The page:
From the “I thought you were dead!” file: British sports car manufacturer TVR is planning four new models over the next 10 years using brainiac car designer Gordon Murray’s iStream carbon manufacturing process.
The first will be built around a lightweight carbon-fibre composite tub and shell, produced using Murray’s methods. TVR chairman Les Edgar said it’s adopting construction methods that have been the preserve of high-end supercar manufacturing but will offer the technology at a fraction of the price.
“We have made sure that our new sports car can really shine and deliver beyond expectations,” said Edgar.
“The carbon manufacturing process really is a game-changer, and one I’m delighted to offer to all of our early adopter Launch Edition customers within the package cost.”
As far as The Good Oil can ascertain, no actual price has been mentioned yet.
While the company’s aims are certainly lofty, not everyone is taking them with a pinch of the proverbial. Three hundred fans have put down deposits for the new car.
The Good Oil can only applaud TVR’s ambitions. But in order to be a true TVR, let’s ensure the cabin smells a bit like industrial-strength bonding glue, that the exhaust note is so ear-bleedingly loud it’ll rattle windows two suburbs away, and the process for starting the car is convoluted enough to require three different steps, one of which needs to be performed while standing outside it.
MODEL BEHAVIOUR FROM FIAT
Zoolander was a great film. Probably not one that demanded a sequel; but a great film nonetheless.
Now that there actually is a sequel on the horizon, the inevitable rolling thunder clouds of product placement have started blotting out the light of artistic endeavour.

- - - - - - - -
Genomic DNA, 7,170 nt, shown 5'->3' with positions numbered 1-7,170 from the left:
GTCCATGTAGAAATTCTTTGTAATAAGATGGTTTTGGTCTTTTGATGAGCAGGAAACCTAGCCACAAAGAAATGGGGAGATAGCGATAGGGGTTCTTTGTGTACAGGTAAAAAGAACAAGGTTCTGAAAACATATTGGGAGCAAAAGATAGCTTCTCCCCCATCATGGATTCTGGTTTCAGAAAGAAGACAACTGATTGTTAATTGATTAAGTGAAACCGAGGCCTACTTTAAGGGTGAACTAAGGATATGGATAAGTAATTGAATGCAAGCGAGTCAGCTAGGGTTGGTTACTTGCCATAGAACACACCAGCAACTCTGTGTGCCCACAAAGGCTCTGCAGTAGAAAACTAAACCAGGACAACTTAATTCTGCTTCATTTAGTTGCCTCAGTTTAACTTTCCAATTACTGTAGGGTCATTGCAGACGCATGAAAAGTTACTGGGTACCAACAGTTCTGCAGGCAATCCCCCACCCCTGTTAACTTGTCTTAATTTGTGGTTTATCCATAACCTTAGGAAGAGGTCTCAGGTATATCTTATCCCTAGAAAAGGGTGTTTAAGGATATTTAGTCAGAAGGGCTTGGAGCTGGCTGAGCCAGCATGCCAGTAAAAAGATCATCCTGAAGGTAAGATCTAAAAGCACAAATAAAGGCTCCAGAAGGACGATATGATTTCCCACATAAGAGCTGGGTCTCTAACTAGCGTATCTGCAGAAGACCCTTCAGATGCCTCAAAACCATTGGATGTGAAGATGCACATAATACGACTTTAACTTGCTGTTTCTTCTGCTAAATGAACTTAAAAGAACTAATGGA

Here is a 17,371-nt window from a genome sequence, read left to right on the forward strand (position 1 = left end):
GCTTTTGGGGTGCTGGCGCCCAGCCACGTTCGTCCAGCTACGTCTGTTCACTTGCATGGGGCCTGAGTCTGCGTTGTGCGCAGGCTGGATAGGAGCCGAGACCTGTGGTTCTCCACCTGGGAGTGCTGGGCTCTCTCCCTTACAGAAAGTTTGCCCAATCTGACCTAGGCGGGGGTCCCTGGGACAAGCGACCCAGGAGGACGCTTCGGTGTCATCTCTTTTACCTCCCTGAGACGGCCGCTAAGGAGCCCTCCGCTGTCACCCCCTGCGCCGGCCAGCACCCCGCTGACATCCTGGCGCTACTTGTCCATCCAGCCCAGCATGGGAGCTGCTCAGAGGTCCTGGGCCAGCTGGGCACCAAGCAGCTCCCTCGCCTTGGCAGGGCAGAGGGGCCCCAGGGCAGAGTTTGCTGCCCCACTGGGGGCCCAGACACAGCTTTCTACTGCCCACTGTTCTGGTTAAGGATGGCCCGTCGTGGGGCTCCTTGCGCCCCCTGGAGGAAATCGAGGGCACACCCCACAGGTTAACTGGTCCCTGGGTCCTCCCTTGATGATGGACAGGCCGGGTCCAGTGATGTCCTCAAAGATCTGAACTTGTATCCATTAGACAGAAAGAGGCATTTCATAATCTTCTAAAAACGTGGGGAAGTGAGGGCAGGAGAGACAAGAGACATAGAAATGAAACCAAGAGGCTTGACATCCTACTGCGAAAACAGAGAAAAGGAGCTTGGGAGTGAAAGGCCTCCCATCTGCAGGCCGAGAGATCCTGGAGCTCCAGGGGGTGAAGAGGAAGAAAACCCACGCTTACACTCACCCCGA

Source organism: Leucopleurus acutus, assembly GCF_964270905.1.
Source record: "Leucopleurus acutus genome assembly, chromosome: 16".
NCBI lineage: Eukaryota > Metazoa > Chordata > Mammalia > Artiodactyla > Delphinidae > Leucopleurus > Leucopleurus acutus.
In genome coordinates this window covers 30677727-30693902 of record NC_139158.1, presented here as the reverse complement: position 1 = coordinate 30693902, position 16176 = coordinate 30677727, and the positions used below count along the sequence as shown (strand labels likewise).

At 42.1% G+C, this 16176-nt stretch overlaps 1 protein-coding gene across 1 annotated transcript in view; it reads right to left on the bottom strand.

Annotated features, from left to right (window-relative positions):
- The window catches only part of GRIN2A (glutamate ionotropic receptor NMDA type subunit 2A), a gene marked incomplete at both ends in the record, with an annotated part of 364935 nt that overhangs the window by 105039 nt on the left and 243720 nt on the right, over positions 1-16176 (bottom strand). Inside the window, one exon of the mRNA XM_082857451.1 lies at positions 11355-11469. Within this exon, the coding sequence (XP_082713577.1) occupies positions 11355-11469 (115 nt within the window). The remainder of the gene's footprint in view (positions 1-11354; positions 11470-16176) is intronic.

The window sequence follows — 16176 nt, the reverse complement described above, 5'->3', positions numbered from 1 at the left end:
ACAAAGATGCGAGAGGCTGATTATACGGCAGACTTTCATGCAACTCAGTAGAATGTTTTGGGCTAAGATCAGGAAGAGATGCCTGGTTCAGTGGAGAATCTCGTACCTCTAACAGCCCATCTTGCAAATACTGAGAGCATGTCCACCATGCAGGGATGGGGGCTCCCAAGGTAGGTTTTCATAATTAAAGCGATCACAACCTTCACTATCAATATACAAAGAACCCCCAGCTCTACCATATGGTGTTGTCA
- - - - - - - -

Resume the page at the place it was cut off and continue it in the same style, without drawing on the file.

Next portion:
Unsurprisingly, there’s a car tie-in.
Derek Zoolander (played by a possibly worn-down Ben “oh all right I’ll make the damn sequel” Stiller) is the star of a new advertising campaign for the Fiat 500X.
That’s the supersized five-door version of the Fiat 500, which Fiat Chrysler has cringingly started insisting is “so hot right now”, with all the misplaced enthusiasm of a drunk uncle at a wedding.
Actually, the commercial isn’t half bad (check it out at driven.co.nz). It features the ridiculously good-looking Stiller being snapped by a red-light camera in his Fiat 500X and ... well, reacting as only a professional model would.
In theme at least, the Zoolander campaign follows the genuinely hilarious Dodge Durango series of advertisements from 2013, which featured Will Ferrell’s Ron Burgundy character from another comedy sequel, Anchorman 2.
Fiat will be hoping for similar sales results. Dodge claimed sales of its Durango model (known as the Journey in New Zealand) rose by around 40 per cent; an increase they put down in part to the Ron Burgundy campaign. The idea of using a TV or movie character to endorse a car certainly isn’t new.
Nigel Tufnel (aka clever clogs actor Christopher Guest) once appeared as his Spinal Tap band-member self in a Volkswagen commercial. And though not a character — but perhaps in character — hot-head weirdo actor Gary Busey once fronted an advertisement for a Kia (not the manufacturer but, shockingly, a local Kia dealership) in which he did that “Gary Busey thing”; all disjointed pronouncements, pressure-cooker reactions and flailing arms.
You could probably even argue that the memorable early 1980s “Crumpy and Scotty” advertisements for the Toyota Hilux featured a character, although anecdotal evidence suggests Barry Crump the man and Barry Crump the identity were pretty much the same person all along.
Finally, a good use for snow
Picture / supplied
A person waving the Stars and Stripes as a Jeep Wrangler tows them on a snowboard through the blizzard-choked streets of New York City. It sounds like the cover art for some awful country singer’s latest album, but it’s much, much cooler than that.
In the wake of the enormous blizzard that effectively brought the eastern seaboard of the US to a standstill last weekend, some great images have surfaced. National Geographic magazine ran some lovely shots on their website of snow-covered NYC landmarks set against clear-blue skies. But here at The Good Oil, we prefer the video uploaded to YouTube by Casey Neistat, showing him and a couple of snowsuit-clad pals tooling about the semi-deserted streets of Manhattan at the end of a towrope.
5 OWNERS TVR’s first boss was founder Trevor Wilkinson
325 POUNDS The first TVR was sold in 1949 to Wilkinson’s cousin